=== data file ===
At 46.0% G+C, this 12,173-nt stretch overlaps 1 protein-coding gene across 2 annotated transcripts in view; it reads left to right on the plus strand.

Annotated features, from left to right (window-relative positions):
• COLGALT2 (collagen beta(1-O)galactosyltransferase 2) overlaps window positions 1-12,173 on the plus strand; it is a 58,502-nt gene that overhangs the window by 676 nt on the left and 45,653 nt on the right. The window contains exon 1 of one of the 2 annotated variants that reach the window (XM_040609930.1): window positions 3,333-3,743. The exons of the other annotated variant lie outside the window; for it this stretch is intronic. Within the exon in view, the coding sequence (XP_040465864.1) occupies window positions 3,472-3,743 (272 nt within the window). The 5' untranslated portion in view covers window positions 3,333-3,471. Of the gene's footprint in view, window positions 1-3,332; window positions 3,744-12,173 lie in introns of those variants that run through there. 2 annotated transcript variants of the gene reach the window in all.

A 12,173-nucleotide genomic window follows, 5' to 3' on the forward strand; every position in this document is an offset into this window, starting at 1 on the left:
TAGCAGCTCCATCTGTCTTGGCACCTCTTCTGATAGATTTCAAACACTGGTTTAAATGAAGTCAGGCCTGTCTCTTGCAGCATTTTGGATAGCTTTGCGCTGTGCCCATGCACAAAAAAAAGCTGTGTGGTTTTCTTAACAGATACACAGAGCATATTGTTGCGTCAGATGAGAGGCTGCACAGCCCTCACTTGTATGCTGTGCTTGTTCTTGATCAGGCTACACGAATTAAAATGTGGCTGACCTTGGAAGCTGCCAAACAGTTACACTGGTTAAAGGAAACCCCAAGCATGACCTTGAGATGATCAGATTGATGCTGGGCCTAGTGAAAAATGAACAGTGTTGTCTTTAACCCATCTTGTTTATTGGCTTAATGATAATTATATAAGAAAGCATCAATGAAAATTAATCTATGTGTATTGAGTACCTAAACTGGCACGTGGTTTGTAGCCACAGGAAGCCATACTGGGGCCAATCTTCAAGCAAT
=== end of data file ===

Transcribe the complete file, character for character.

At 46.0% G+C, this 12,173-nt stretch overlaps 1 protein-coding gene across 2 annotated transcripts in view; it reads left to right on the plus strand.

Annotated features, from left to right (window-relative positions):
• COLGALT2 (collagen beta(1-O)galactosyltransferase 2) overlaps window positions 1-12,173 on the plus strand; it is a 58,502-nt gene that overhangs the window by 676 nt on the left and 45,653 nt on the right. The window contains exon 1 of one of the 2 annotated variants that reach the window (XM_040609930.1): window positions 3,333-3,743. The exons of the other annotated variant lie outside the window; for it this stretch is intronic. Within the exon in view, the coding sequence (XP_040465864.1) occupies window positions 3,472-3,743 (272 nt within the window). The 5' untranslated portion in view covers window positions 3,333-3,471. Of the gene's footprint in view, window positions 1-3,332; window positions 3,744-12,173 lie in introns of those variants that run through there. 2 annotated transcript variants of the gene reach the window in all.

A 12,173-nucleotide genomic window follows, 5' to 3' on the forward strand; every position in this document is an offset into this window, starting at 1 on the left:
TAGCAGCTCCATCTGTCTTGGCACCTCTTCTGATAGATTTCAAACACTGGTTTAAATGAAGTCAGGCCTGTCTCTTGCAGCATTTTGGATAGCTTTGCGCTGTGCCCATGCACAAAAAAAAGCTGTGTGGTTTTCTTAACAGATACACAGAGCATATTGTTGCGTCAGATGAGAGGCTGCACAGCCCTCACTTGTATGCTGTGCTTGTTCTTGATCAGGCTACACGAATTAAAATGTGGCTGACCTTGGAAGCTGCCAAACAGTTACACTGGTTAAAGGAAACCCCAAGCATGACCTTGAGATGATCAGATTGATGCTGGGCCTAGTGAAAAATGAACAGTGTTGTCTTTAACCCATCTTGTTTATTGGCTTAATGATAATTATATAAGAAAGCATCAATGAAAATTAATCTATGTGTATTGAGTACCTAAACTGGCACGTGGTTTGTAGCCACAGGAAGCCATACTGGGGCCAATCTTCAAGCAAT